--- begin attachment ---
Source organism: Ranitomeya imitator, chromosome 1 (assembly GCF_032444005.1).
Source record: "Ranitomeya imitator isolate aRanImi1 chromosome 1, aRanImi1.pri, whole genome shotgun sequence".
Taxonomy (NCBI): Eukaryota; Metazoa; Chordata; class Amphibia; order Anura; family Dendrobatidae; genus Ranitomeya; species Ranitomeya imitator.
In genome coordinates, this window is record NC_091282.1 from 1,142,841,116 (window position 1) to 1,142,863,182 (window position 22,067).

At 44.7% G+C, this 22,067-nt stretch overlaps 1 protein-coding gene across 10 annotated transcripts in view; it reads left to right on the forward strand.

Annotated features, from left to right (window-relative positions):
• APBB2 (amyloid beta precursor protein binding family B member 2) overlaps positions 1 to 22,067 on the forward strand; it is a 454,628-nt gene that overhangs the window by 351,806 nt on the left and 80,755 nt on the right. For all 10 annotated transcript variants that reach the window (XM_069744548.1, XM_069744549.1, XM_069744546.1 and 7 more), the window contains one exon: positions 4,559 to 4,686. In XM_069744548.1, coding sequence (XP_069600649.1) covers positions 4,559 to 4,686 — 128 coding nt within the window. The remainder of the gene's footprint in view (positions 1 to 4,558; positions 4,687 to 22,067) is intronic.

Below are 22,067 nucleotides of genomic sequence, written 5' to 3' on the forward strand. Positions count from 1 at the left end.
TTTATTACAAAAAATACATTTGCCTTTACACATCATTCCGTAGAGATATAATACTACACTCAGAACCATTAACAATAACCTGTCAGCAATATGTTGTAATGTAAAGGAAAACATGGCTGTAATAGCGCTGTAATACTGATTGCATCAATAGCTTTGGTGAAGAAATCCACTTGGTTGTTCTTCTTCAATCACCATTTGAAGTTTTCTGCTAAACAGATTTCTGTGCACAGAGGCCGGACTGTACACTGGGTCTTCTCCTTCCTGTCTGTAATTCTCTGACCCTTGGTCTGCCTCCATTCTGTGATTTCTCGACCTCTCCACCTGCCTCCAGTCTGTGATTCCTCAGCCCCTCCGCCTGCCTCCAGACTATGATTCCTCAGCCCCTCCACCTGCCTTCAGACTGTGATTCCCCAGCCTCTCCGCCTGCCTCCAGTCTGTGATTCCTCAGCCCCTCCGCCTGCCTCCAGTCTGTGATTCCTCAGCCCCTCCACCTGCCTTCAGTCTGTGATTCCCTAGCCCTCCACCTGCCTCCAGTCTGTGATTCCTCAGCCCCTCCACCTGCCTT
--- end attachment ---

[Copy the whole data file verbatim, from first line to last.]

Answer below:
Source organism: Ranitomeya imitator, chromosome 1 (assembly GCF_032444005.1).
Source record: "Ranitomeya imitator isolate aRanImi1 chromosome 1, aRanImi1.pri, whole genome shotgun sequence".
Taxonomy (NCBI): Eukaryota; Metazoa; Chordata; class Amphibia; order Anura; family Dendrobatidae; genus Ranitomeya; species Ranitomeya imitator.
In genome coordinates, this window is record NC_091282.1 from 1,142,841,116 (window position 1) to 1,142,863,182 (window position 22,067).

At 44.7% G+C, this 22,067-nt stretch overlaps 1 protein-coding gene across 10 annotated transcripts in view; it reads left to right on the forward strand.

Annotated features, from left to right (window-relative positions):
• APBB2 (amyloid beta precursor protein binding family B member 2) overlaps positions 1 to 22,067 on the forward strand; it is a 454,628-nt gene that overhangs the window by 351,806 nt on the left and 80,755 nt on the right. For all 10 annotated transcript variants that reach the window (XM_069744548.1, XM_069744549.1, XM_069744546.1 and 7 more), the window contains one exon: positions 4,559 to 4,686. In XM_069744548.1, coding sequence (XP_069600649.1) covers positions 4,559 to 4,686 — 128 coding nt within the window. The remainder of the gene's footprint in view (positions 1 to 4,558; positions 4,687 to 22,067) is intronic.

Below are 22,067 nucleotides of genomic sequence, written 5' to 3' on the forward strand. Positions count from 1 at the left end.
TTTATTACAAAAAATACATTTGCCTTTACACATCATTCCGTAGAGATATAATACTACACTCAGAACCATTAACAATAACCTGTCAGCAATATGTTGTAATGTAAAGGAAAACATGGCTGTAATAGCGCTGTAATACTGATTGCATCAATAGCTTTGGTGAAGAAATCCACTTGGTTGTTCTTCTTCAATCACCATTTGAAGTTTTCTGCTAAACAGATTTCTGTGCACAGAGGCCGGACTGTACACTGGGTCTTCTCCTTCCTGTCTGTAATTCTCTGACCCTTGGTCTGCCTCCATTCTGTGATTTCTCGACCTCTCCACCTGCCTCCAGTCTGTGATTCCTCAGCCCCTCCGCCTGCCTCCAGACTATGATTCCTCAGCCCCTCCACCTGCCTTCAGACTGTGATTCCCCAGCCTCTCCGCCTGCCTCCAGTCTGTGATTCCTCAGCCCCTCCGCCTGCCTCCAGTCTGTGATTCCTCAGCCCCTCCACCTGCCTTCAGTCTGTGATTCCCTAGCCCTCCACCTGCCTCCAGTCTGTGATTCCTCAGCCCCTCCACCTGCCTT